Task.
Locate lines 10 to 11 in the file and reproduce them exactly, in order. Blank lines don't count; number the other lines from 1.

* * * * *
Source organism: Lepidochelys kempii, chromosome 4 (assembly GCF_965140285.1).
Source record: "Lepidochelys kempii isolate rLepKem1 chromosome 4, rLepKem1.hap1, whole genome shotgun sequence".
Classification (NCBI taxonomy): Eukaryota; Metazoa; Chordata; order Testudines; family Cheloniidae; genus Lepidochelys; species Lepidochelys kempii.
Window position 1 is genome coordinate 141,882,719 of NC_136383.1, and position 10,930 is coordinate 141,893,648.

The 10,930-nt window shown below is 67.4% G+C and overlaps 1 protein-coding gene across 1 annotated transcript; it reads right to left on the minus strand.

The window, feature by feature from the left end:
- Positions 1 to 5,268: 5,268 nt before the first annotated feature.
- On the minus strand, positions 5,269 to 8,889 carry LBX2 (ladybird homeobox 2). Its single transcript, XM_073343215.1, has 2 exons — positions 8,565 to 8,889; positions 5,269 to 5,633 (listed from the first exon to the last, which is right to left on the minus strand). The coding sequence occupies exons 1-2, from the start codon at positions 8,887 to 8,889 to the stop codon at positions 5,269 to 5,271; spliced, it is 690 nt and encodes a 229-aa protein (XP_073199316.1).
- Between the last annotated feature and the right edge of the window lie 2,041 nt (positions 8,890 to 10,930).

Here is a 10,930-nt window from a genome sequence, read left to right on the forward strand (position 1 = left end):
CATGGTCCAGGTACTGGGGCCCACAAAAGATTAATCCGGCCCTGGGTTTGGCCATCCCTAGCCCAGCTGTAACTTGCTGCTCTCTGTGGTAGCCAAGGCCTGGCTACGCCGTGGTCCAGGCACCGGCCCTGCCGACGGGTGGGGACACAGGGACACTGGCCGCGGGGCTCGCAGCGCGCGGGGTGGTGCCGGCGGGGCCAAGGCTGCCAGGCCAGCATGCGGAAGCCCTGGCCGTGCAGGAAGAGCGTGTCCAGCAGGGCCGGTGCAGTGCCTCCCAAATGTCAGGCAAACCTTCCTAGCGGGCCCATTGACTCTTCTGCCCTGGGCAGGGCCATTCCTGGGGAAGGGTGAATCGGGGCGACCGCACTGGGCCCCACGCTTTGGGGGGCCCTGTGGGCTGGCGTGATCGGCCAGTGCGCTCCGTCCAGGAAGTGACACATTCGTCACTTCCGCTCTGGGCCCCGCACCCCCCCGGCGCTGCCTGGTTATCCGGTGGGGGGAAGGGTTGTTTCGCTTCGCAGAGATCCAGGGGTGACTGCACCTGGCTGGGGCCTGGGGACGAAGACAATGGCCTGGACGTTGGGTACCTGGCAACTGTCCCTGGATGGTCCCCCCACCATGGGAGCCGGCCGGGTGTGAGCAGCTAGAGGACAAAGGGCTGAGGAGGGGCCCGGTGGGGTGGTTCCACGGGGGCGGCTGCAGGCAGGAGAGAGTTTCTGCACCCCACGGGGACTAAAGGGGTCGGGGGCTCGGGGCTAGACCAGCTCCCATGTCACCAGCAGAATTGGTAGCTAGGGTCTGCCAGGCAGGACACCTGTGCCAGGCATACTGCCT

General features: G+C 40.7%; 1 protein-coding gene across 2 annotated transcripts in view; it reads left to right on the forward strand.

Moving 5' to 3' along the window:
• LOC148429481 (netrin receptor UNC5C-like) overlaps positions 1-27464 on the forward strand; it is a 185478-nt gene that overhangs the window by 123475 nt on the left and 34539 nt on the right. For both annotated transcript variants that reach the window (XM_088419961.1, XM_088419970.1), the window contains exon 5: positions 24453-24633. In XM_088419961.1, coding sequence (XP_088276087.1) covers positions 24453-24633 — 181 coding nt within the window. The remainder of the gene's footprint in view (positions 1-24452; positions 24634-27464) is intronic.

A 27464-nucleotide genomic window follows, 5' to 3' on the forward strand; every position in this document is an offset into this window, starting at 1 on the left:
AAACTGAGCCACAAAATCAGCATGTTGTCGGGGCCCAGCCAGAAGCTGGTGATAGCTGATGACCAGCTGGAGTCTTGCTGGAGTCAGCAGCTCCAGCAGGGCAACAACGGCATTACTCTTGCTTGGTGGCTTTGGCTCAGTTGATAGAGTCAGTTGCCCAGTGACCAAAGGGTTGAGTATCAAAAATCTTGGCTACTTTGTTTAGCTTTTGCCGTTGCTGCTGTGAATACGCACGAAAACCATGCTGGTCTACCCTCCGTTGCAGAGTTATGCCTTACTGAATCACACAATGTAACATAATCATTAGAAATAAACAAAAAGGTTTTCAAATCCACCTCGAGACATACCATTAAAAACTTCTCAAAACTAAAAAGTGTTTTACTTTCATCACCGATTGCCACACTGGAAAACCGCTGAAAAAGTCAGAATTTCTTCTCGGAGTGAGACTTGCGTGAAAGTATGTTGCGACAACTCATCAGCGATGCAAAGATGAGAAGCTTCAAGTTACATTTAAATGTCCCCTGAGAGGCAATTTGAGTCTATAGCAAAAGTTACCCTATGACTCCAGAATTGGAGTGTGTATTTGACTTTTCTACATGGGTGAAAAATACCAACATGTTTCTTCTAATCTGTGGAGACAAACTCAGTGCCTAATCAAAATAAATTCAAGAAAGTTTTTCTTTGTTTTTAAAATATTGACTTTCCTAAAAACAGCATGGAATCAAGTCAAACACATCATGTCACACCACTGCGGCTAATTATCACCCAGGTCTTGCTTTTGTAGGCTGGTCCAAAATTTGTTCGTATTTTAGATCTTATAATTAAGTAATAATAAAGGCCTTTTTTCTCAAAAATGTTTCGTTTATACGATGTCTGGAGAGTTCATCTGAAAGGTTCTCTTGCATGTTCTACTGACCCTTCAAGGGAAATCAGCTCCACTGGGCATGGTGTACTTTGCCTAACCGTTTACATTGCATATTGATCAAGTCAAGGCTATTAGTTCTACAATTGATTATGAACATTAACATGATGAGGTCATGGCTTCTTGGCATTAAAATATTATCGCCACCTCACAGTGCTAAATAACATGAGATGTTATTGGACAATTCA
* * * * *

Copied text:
Here is a 10,930-nt window from a genome sequence, read left to right on the forward strand (position 1 = left end):
CATGGTCCAGGTACTGGGGCCCACAAAAGATTAATCCGGCCCTGGGTTTGGCCATCCCTAGCCCAGCTGTAACTTGCTGCTCTCTGTGGTAGCCAAGGCCTGGCTACGCCGTGGTCCAGGCACCGGCCCTGCCGACGGGTGGGGACACAGGGACACTGGCCGCGGGGCTCGCAGCGCGCGGGGTGGTGCCGGCGGGGCCAAGGCTGCCAGGCCAGCATGCGGAAGCCCTGGCCGTGCAGGAAGAGCGTGTCCAGCAGGGCCGGTGCAGTGCCTCCCAAATGTCAGGCAAACCTTCCTAGCGGGCCCATTGACTCTTCTGCCCTGGGCAGGGCCATTCCTGGGGAAGGGTGAATCGGGGCGACCGCACTGGGCCCCACGCTTTGGGGGGCCCTGTGGGCTGGCGTGATCGGCCAGTGCGCTCCGTCCAGGAAGTGACACATTCGTCACTTCCGCTCTGGGCCCCGCACCCCCCCGGCGCTGCCTGGTTATCCGGTGGGGGGAAGGGTTGTTTCGCTTCGCAGAGATCCAGGGGTGACTGCACCTGGCTGGGGCCTGGGGACGAAGACAATGGCCTGGACGTTGGGTACCTGGCAACTGTCCCTGGATGGTCCCCCCACCATGGGAGCCGGCCGGGTGTGAGCAGCTAGAGGACAAAGGGCTGAGGAGGGGCCCGGTGGGGTGGTTCCACGGGGGCGGCTGCAGGCAGGAGAGAGTTTCTGCACCCCACGGGGACTAAAGGGGTCGGGGGCTCGGGGCTAGACCAGCTCCCATGTCACCAGCAGAATTGGTAGCTAGGGTCTGCCAGGCAGGACACCTGTGCCAGGCATACTGCCT